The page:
Tuesday, December 16, 2008

Mippin goes Android

I've spent the last 3 days delving into the depths of the Android SDK and you know what? they've been a pretty plesant 3 days. The API documentation takes a little getting used to but when you figure out the best way to navigate it is to use search (I should've figured that one out a little quicker for a google product) it all starts to fall into place pretty quickly. The Android guys have provided a pretty complete set of default widgets and themes to make development rapid and to make your final product blend well into the phones UI.

The result of my time spent on the Android SDK is the Mippin app, which is now in the Android Market Store. That's right I finished the first version of the app yesterday evening and within 10 minutes I'd signed up, paid my $25 to become a registered Android developer and published the app into the Market place, seconds later it was live for download. That was a great experience, so simple, I spent the evening checking my phone every half hour to see how many downloads the app had and to see the comments coming in. In the first 12 hours there were over 3000 downloads - not bad.

As yet I haven't published the source code for the app, but if there is anything in there that you'd like to know how it was done just comment on this post and I'll get back to you. The development process showed that in the end there is usually a pretty simple way of doing each seemingly tricky task, usually I ended up writing many lines of code before realising I could add a single line into an XML file. But here are my top 3 tricks I figured out while developing the app:

1. The translucent blurred background on the keyboard view
This is much simpler than it really should be, Android provides a set of default themes for any View and they can be applied in the AndroidManifest.xml file, this one is android:theme="@android:style/Theme.Translucent.NoTitleBar", like this:

<activity android:name=".TranslucentBlurActivity" class=".TranslucentBlurActivity"

2. Get on top of Intents and returning results from them
Intents are one of the keys to happy Android developing. They generally start an activity to complete a task. You can create intents which are set to return values. For example to launch my search box I create this intent from my Activity when the menu item is selected:

Intent intent = new Intent(MipWeb.this,OSKActivity.class);
intent.putExtra("boxtype", TranslucentBlurActivity.BOX_SEARCH);
startActivityForResult(intent, ACTION_SEARCH_BOX);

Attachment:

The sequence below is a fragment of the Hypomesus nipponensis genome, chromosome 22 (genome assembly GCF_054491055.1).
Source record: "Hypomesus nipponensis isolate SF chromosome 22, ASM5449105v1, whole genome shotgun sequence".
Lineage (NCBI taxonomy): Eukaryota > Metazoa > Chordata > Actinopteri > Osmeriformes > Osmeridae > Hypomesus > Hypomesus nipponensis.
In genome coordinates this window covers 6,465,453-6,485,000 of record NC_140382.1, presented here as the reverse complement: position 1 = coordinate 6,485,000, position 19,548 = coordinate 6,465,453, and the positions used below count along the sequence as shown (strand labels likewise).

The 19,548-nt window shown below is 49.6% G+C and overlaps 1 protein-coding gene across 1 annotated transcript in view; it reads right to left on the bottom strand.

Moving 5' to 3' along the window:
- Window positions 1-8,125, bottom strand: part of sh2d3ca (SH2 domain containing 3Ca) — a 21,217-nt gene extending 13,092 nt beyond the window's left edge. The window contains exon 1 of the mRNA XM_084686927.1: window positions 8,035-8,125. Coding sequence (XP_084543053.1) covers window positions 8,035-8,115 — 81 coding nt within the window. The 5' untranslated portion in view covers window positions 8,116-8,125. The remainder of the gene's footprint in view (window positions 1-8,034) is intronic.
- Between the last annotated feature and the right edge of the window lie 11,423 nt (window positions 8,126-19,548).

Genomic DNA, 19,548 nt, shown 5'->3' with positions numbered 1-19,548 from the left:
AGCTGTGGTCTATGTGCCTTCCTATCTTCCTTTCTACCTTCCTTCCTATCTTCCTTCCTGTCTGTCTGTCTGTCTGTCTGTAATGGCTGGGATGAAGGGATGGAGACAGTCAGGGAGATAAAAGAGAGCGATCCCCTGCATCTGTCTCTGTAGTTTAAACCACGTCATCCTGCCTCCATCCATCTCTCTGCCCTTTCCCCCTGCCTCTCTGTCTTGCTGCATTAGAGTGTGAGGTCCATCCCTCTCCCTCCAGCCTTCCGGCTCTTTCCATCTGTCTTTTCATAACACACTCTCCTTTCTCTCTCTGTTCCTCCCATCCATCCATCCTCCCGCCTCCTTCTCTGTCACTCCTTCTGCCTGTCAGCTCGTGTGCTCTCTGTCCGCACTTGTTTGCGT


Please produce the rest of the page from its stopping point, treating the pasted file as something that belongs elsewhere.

Then in the activity of the search box I return the search term enter using this code

Intent mIntent = new Intent();
mIntent.putExtra("search", searchBox.getText().toString());

This sends the result to the onActivityResult() method in the calling Activity.

3. Auto rotation doesn't need to be hard
In the onCreate() method of an Activity just call setRequestedOrientation(ActivityInfo.SCREEN_ORIENTATION_SENSOR); this works for all standard widgets that support orientation like the WebView.

happy coding.

Monday, December 01, 2008

T-Mobile G1 Battery Conditioning and Calibrating

The T-Mobile G1 is a great device, a great device with a slightly wonky screen. It maybe new to the market but it is making quite a stir. Often due to its Android OS, but unfortunately its terrible battery life gets almost as much attention. Following a couple of simple steps I'm now obtaining reasonable life from my G1 with it now lasting a day between charges.

There are two issues here, battery meter calibration and battery conditioning - the G1's battery meter seems to come particularaly poorly calibrated, mine was reading 1% remaining when I still had around 15%-20% remaining (use Power Meter from App Store to see the voltages). Maybe it is down to the flexability of the Android OS, maybe not, either way you need to calibrate the battery meter yourself.

To calibrate the battery meter let the phone run down to 0% battery and turn itself off, for the last percent or two don't apply too much load to the device, just let it drain out. Even while using it my G1 hung on to its last 1% of battery for almost 2 hours. Now the battery meter knows the real 0% point. Then get it charging, I'd recommend charging it with it turned off for 5 or 6 hours. I've done this twice now, the second was a couple of days after the first time made the most difference to battery life. This should have now calibrated the meter and conditioned the battery.

I personally wouldn't do this too often, I'm under the impression the Lithium Ion batteries don't like being discharged to this level or at least left in that state for too long - although that may be a myth.